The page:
In Salem Village in the winter months of 1691-92, 9-year-old Elizabeth “Betty” Parris, and her cousin Abigail Williams, age 11, the daughter and niece (respectively) of Reverend Samuel Parris and his wife Elizabeth, began to have fits. The girls screamed, threw things about the room, uttered strange sounds, crawled under furniture, and contorted themselves into peculiar positions. The girls complained of being pinched and pricked with pins. Village doctor, William Griggs, was called and he could find no physical evidence of any ailment and gave his opinion that the girls were victims of witchcraft. John Hale, a minister in nearby Beverly, described their condition as “beyond the power of Epileptic Fits or natural disease to effect.”
Betty Parris was the first to claim her illness was due to having been “bewitched”. Their contortions, convulsions, and outbursts of gibberish at first baffled everyone, especially when other girls began to show similar symptoms. After Betty Parris and Abigail Williams, 12-year-old Ann Putnam, Jr. also began to show signs of strange behavior. Shortly after her illness, the Salem witch trials began, with the girls accusing neighbors of witchcraft.
The first three people accused and arrested for allegedly afflicting Betty Parris, Abigail Williams, Ann Putnam, Jr., and Elizabeth Hubbard was Sarah Good, Sarah Osborne, and Tituba. The accusation by Ann Putnam, Jr. is seen by historians as evidence that a family feud may have been a major cause of the Witch Trials. Salem Village was the home of a vicious rivalry between the Putnam and Porter families and most of the residents were somehow engaged in this rivalry. It was so bad, that Salem Village citizens would often engage in heated debates that would escalate into full-fledged fighting.
Sarah Good was a homeless beggar who was accused of witchcraft because of her appalling reputation. At her trial, she was accused of rejecting the puritanical expectations of self-control and discipline when she chose to “torment and scorn children instead of leading them towards the path of salvation.” Sarah Osborne rarely attended church meetings and was accused of witchcraft because the Puritans believed that she had her own self-interests in mind. The local residents of Salem Village also found it distasteful when she attempted to control her son’s inheritance from her previous marriage. Tituba, was a slave of a different ethnicity than the Puritans, and an easy target for accusations. She was accused of attracting young girls like Abigail Williams, and Betty Parris with enchanting stories of sexual encounters with demons, swaying the minds of men, and fortune telling, which stimulated the imaginations of young girls.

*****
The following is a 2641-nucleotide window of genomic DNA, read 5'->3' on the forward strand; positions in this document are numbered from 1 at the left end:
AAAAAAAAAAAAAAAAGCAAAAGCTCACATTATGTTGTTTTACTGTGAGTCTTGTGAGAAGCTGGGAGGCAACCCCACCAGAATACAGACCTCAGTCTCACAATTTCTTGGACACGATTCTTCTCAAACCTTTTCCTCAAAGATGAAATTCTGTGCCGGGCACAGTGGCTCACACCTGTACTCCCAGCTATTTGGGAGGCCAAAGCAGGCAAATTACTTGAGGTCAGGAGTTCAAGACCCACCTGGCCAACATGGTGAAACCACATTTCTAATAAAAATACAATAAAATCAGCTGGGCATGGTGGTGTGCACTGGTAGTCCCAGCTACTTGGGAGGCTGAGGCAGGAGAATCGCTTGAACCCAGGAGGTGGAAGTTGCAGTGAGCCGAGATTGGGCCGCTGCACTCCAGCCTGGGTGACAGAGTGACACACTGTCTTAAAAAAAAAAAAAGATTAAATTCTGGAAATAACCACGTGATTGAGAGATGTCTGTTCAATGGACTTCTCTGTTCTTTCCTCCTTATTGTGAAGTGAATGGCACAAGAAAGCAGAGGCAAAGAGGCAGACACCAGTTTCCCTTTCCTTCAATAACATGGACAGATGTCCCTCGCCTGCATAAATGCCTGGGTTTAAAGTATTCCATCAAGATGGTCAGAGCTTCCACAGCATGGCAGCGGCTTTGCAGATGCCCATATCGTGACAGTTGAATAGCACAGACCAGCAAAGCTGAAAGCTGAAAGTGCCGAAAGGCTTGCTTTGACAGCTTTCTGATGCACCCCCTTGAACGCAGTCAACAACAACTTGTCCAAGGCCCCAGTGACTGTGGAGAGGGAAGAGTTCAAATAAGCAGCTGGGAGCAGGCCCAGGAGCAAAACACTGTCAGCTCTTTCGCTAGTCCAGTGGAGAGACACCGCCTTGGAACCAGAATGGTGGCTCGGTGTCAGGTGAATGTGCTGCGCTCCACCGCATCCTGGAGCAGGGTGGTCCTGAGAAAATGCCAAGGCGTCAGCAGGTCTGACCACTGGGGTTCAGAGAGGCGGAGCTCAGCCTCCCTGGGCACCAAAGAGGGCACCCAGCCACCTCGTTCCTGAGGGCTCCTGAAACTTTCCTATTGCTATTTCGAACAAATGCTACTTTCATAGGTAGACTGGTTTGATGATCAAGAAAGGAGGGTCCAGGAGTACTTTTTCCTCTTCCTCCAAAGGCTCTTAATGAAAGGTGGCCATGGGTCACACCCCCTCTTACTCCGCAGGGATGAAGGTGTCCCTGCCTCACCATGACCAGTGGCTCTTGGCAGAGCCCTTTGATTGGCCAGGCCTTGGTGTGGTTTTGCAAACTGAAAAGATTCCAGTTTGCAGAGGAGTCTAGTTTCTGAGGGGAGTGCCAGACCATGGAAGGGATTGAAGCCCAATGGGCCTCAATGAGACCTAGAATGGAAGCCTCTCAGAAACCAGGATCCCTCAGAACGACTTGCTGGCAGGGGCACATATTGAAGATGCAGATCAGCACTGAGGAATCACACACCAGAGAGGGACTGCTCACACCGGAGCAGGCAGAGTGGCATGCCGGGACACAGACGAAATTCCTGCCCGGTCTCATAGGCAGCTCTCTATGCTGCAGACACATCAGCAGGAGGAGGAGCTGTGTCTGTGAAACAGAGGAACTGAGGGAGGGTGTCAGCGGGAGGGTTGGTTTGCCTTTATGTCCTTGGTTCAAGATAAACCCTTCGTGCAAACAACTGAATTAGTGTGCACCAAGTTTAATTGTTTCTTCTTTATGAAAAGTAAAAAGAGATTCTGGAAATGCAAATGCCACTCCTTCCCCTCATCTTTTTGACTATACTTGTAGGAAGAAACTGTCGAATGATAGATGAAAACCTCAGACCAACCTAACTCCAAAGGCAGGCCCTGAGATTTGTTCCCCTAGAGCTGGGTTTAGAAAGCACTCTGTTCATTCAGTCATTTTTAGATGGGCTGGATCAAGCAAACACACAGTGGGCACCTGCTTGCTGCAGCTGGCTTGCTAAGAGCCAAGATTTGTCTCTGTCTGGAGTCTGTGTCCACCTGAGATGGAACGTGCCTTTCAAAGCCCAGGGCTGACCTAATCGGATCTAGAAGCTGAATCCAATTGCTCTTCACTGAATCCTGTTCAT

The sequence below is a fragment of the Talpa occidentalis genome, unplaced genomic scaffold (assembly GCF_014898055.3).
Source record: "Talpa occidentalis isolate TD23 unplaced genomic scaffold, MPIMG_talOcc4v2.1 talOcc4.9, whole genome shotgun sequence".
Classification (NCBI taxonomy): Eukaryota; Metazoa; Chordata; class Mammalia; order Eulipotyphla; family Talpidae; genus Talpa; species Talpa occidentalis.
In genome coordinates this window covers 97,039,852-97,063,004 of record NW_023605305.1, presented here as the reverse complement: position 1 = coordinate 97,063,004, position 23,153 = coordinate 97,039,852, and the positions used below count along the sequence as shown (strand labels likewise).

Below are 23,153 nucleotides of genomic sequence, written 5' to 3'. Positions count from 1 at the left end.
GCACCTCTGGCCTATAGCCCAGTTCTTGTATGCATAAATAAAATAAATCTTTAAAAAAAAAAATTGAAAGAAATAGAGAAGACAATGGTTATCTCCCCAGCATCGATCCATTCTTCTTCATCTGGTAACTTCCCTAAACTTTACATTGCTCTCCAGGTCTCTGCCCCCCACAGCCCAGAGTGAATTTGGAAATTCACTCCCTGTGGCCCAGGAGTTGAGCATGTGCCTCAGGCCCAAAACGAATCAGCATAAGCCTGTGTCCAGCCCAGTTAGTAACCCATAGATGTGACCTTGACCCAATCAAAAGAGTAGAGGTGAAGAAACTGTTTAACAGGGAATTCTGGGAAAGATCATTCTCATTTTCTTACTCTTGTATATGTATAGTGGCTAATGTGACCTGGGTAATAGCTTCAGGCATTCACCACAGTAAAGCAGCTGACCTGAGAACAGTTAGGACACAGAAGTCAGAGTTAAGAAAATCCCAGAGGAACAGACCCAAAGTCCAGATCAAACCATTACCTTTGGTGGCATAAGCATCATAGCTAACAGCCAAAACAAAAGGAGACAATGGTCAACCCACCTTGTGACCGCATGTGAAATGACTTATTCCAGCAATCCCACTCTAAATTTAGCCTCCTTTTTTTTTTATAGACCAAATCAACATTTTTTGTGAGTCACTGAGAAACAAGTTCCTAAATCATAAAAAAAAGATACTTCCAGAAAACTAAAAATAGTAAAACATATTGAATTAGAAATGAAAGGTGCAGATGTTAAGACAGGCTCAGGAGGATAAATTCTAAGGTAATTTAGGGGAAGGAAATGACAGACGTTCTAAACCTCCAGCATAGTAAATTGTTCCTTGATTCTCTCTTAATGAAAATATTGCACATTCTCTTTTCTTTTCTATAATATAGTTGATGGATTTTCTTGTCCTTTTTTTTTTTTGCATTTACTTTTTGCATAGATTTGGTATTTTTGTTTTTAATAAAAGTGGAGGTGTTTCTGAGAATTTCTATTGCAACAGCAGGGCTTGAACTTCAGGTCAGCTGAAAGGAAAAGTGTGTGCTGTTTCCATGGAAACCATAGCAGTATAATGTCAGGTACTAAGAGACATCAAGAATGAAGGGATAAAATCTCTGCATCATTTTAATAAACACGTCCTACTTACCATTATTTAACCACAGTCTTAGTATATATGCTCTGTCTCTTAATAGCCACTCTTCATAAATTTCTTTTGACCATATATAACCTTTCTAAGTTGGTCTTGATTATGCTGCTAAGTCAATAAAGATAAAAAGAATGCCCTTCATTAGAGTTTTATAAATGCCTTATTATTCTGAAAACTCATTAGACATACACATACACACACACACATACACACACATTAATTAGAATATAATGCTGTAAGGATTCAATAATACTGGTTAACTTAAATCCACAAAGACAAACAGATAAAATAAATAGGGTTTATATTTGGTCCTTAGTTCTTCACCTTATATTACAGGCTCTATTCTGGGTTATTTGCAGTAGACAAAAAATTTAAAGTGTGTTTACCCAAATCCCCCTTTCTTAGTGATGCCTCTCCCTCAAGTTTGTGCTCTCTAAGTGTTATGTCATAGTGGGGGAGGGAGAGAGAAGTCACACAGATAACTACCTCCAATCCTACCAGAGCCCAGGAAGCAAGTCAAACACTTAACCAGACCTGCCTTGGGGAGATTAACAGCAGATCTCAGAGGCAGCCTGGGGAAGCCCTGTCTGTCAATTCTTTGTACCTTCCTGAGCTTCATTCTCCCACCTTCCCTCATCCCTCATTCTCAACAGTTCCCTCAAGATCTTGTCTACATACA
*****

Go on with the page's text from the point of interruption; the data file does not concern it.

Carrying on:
All three of these women were seen as outcasts of and fit the description of the “usual suspects” for witchcraft accusations. No one stood up for them and they were brought before the local magistrates and interrogated for several days, starting on March 1, 1692. Afterward, they were sent to jail and numerous other accusations followed.
Martha Corey, Dorcas Good, and Rebecca Nurse of Salem Village, and Rachel Clinton of nearby Ipswich were soon accused. Martha Corey had voiced skepticism about the credibility of the girls’ accusations, drawing attention to herself. The charges against her and Rebecca Nurse deeply troubled the community because both were full members of the church. Dorcas Good, the daughter of Sarah Good, was only four-years-old, and when questioned by the magistrates her answers were construed as a confession, implicating her mother. In Ipswich, Rachel Clinton was arrested for witchcraft at the end of March on charges unrelated to the afflictions of the girls in Salem Village.